CPS CEO Seeks Delay in School Closings Report

Barbara Bennett-Byrd wants extension until March 31

By Marcus Riley and Emily Florez
|  Friday, Nov 2, 2012  |  Updated 10:35 PM CDT
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Barbara Byrd-Bennett wants to wait until March 31 to release the list, but the extension would first need state legislature approval. Emily Florez reports.

Barbara Byrd-Bennett wants to wait until March 31 to release the list, but the extension would first need state legislature approval. Emily Florez reports.

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It may take a little longer to find out which Chicago Public Schools will be closing its doors.

CEO Barbara Byrd-Bennett is seeking an extension on the December 1 deadline to provide a list of schools that will close. She wants to wait until March 31 to release the list, but the extension would first need state legislature approval.

"Our resources are stretched much too thin," she said during an appearance before the Chicago Urban League.

Byrd-Bennett said she plans to launch a "rigorous, transparent and open dialogue with school communities" in the coming months to help the district "make more informed decisions around school actions and better invest resources that will help kids access a high-quality education."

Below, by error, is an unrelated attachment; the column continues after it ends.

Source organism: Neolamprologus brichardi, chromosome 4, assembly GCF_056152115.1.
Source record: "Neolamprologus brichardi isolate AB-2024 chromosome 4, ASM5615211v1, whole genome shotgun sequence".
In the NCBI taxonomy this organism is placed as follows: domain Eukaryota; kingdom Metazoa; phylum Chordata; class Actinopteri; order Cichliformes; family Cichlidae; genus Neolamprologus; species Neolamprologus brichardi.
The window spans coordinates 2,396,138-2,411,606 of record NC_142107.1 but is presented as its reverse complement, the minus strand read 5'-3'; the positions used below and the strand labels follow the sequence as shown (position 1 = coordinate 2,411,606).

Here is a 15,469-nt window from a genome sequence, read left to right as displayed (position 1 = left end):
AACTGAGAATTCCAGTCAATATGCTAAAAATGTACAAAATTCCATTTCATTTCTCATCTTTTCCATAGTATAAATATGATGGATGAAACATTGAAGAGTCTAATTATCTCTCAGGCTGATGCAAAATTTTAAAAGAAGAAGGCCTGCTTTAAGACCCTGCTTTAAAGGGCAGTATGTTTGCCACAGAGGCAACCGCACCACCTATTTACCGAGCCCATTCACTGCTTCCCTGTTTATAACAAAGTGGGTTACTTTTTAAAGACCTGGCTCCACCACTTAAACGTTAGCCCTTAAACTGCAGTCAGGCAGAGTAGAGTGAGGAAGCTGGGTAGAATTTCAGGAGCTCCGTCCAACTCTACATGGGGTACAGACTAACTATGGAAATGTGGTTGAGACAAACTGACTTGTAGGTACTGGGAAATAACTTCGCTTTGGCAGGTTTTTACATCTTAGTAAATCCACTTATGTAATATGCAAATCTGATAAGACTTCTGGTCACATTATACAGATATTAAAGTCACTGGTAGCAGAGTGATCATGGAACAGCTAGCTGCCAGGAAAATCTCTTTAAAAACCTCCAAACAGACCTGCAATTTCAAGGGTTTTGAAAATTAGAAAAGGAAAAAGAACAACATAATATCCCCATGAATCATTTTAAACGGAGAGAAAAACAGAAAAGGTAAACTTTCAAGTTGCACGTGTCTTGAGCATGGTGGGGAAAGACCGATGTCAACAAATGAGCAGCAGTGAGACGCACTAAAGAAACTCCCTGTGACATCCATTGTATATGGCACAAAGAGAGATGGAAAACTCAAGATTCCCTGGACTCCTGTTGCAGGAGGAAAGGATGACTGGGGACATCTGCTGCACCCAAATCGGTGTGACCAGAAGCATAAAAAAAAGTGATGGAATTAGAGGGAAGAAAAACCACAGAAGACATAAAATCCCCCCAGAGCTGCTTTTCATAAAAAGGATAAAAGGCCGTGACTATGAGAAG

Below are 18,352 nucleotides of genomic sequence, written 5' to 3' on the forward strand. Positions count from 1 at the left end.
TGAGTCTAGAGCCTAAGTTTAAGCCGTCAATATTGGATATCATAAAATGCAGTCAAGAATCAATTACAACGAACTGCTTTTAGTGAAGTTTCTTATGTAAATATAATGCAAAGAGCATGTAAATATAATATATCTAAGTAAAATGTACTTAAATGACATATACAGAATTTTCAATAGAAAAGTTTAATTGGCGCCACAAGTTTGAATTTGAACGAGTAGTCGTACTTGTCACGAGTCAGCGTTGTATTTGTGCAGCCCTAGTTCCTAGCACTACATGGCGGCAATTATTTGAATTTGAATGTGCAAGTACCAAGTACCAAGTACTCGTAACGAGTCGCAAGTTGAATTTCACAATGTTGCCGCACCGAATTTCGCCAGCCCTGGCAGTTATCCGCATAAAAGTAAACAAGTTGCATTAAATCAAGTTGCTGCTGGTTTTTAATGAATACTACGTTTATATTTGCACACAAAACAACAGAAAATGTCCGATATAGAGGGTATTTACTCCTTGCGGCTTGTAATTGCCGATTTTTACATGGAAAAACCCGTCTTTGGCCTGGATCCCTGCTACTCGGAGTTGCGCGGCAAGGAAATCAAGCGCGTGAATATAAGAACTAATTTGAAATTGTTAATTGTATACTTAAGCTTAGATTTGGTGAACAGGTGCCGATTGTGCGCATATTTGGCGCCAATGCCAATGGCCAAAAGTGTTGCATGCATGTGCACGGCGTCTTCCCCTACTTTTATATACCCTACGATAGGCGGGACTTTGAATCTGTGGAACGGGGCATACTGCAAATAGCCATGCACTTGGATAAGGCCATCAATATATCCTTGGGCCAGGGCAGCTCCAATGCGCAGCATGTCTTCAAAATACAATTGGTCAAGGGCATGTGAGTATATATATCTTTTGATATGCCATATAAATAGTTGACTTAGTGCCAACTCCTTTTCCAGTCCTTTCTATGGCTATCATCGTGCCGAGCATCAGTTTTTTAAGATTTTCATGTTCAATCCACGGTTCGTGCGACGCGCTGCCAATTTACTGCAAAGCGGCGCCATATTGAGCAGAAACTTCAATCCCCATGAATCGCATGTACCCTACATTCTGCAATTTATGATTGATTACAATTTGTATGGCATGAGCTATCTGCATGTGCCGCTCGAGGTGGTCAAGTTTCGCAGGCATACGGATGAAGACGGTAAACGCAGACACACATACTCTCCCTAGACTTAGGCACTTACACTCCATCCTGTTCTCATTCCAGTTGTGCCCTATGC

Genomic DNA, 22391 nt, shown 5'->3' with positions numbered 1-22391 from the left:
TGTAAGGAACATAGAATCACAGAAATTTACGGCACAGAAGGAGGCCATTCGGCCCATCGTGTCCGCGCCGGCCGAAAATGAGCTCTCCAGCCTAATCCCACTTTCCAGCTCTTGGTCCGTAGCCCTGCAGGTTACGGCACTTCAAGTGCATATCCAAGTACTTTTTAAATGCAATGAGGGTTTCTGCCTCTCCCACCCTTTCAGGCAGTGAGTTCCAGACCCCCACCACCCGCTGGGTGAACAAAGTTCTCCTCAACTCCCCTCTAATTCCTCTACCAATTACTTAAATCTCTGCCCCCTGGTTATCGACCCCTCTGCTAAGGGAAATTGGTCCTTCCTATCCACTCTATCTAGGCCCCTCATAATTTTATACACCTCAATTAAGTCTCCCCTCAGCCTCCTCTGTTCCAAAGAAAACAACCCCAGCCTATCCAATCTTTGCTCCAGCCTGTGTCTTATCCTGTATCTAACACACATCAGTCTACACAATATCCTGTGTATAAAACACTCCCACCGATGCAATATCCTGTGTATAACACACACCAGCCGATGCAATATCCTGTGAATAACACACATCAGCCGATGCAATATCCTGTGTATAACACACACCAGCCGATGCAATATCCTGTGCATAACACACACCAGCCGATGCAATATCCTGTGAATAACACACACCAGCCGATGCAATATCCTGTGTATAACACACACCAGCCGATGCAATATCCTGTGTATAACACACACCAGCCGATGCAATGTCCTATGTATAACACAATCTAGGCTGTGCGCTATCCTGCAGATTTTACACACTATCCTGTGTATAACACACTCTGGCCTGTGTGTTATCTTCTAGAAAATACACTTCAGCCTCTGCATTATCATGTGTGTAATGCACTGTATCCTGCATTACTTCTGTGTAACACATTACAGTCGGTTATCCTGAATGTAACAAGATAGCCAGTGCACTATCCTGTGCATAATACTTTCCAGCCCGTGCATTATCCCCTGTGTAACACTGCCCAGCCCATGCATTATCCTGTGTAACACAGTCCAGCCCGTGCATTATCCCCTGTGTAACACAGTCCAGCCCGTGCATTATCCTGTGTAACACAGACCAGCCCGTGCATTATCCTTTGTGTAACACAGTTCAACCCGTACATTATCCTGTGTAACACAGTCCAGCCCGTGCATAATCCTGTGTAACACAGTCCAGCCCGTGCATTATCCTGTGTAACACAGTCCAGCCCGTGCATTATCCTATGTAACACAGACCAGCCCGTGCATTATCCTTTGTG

A nine-member Commission on School Utilization would lead the engagement effort.

"[The extension] gives us the time we need to rigorously and respectfully engage our communities in those authentic conversations," Byrd-Bennett said Friday, adding that an extension would mean no interruption to Illinois Standard Achievement Testing.

Teachers have been worried the district is secretly planning to close up to 100 schools in an effort to save money, and the issue is shaping up as the next big fight with the Chicago Teacher's Union.

Late Friday, the union responded to the extension request with disapproval.

"We appreciate the CEO recognizes the CPS' process around school closings is extraordinarily flawed," the CTU said in a statement, adding that the only announcement that should be made is a complete moratorium on school closings.

Thousands of teachers in the nation's third-largest school district walked off the job on Sept. 10 after more than a year of slow, contentious negotiations over salary, health benefits and job security.

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